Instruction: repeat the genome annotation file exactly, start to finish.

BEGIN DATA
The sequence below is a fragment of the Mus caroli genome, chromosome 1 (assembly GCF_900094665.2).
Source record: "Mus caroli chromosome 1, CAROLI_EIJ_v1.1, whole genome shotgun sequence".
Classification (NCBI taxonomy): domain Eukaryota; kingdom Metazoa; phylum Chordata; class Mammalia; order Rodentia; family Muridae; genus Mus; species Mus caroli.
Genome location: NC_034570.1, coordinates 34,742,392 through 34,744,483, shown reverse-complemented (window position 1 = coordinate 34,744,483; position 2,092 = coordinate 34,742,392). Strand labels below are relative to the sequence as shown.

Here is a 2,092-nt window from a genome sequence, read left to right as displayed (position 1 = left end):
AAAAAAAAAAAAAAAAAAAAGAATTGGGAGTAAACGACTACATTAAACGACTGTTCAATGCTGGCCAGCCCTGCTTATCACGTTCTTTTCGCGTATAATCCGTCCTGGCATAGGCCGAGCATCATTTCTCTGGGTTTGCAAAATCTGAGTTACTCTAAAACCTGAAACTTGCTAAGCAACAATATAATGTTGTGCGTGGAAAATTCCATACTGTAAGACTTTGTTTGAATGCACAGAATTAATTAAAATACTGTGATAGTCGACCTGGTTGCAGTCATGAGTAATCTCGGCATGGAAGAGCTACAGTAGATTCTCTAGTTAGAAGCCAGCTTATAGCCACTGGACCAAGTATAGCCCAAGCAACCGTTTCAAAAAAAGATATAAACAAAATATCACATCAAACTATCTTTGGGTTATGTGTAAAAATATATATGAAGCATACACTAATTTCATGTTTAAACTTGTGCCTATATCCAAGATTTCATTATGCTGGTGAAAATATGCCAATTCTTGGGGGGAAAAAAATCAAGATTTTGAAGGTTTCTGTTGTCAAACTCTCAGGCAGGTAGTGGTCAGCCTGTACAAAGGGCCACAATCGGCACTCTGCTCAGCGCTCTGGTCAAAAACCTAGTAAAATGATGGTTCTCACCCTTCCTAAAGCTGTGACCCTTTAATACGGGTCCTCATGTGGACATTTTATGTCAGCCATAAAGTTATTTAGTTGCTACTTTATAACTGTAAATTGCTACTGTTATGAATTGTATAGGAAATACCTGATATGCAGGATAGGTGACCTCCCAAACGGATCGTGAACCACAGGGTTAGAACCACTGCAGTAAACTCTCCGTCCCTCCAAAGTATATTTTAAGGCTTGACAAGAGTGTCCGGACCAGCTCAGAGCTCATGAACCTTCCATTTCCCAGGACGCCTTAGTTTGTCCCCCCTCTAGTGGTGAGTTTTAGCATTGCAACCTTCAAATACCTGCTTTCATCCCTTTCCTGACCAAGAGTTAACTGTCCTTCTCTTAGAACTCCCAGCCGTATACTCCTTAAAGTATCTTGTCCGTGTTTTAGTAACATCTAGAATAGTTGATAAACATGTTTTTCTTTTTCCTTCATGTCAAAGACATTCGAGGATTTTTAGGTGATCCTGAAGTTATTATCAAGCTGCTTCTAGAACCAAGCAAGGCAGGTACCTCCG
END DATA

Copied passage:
The sequence below is a fragment of the Mus caroli genome, chromosome 1 (assembly GCF_900094665.2).
Source record: "Mus caroli chromosome 1, CAROLI_EIJ_v1.1, whole genome shotgun sequence".
Classification (NCBI taxonomy): domain Eukaryota; kingdom Metazoa; phylum Chordata; class Mammalia; order Rodentia; family Muridae; genus Mus; species Mus caroli.
Genome location: NC_034570.1, coordinates 34,742,392 through 34,744,483, shown reverse-complemented (window position 1 = coordinate 34,744,483; position 2,092 = coordinate 34,742,392). Strand labels below are relative to the sequence as shown.

Here is a 2,092-nt window from a genome sequence, read left to right as displayed (position 1 = left end):
AAAAAAAAAAAAAAAAAAAAGAATTGGGAGTAAACGACTACATTAAACGACTGTTCAATGCTGGCCAGCCCTGCTTATCACGTTCTTTTCGCGTATAATCCGTCCTGGCATAGGCCGAGCATCATTTCTCTGGGTTTGCAAAATCTGAGTTACTCTAAAACCTGAAACTTGCTAAGCAACAATATAATGTTGTGCGTGGAAAATTCCATACTGTAAGACTTTGTTTGAATGCACAGAATTAATTAAAATACTGTGATAGTCGACCTGGTTGCAGTCATGAGTAATCTCGGCATGGAAGAGCTACAGTAGATTCTCTAGTTAGAAGCCAGCTTATAGCCACTGGACCAAGTATAGCCCAAGCAACCGTTTCAAAAAAAGATATAAACAAAATATCACATCAAACTATCTTTGGGTTATGTGTAAAAATATATATGAAGCATACACTAATTTCATGTTTAAACTTGTGCCTATATCCAAGATTTCATTATGCTGGTGAAAATATGCCAATTCTTGGGGGGAAAAAAATCAAGATTTTGAAGGTTTCTGTTGTCAAACTCTCAGGCAGGTAGTGGTCAGCCTGTACAAAGGGCCACAATCGGCACTCTGCTCAGCGCTCTGGTCAAAAACCTAGTAAAATGATGGTTCTCACCCTTCCTAAAGCTGTGACCCTTTAATACGGGTCCTCATGTGGACATTTTATGTCAGCCATAAAGTTATTTAGTTGCTACTTTATAACTGTAAATTGCTACTGTTATGAATTGTATAGGAAATACCTGATATGCAGGATAGGTGACCTCCCAAACGGATCGTGAACCACAGGGTTAGAACCACTGCAGTAAACTCTCCGTCCCTCCAAAGTATATTTTAAGGCTTGACAAGAGTGTCCGGACCAGCTCAGAGCTCATGAACCTTCCATTTCCCAGGACGCCTTAGTTTGTCCCCCCTCTAGTGGTGAGTTTTAGCATTGCAACCTTCAAATACCTGCTTTCATCCCTTTCCTGACCAAGAGTTAACTGTCCTTCTCTTAGAACTCCCAGCCGTATACTCCTTAAAGTATCTTGTCCGTGTTTTAGTAACATCTAGAATAGTTGATAAACATGTTTTTCTTTTTCCTTCATGTCAAAGACATTCGAGGATTTTTAGGTGATCCTGAAGTTATTATCAAGCTGCTTCTAGAACCAAGCAAGGCAGGTACCTCCG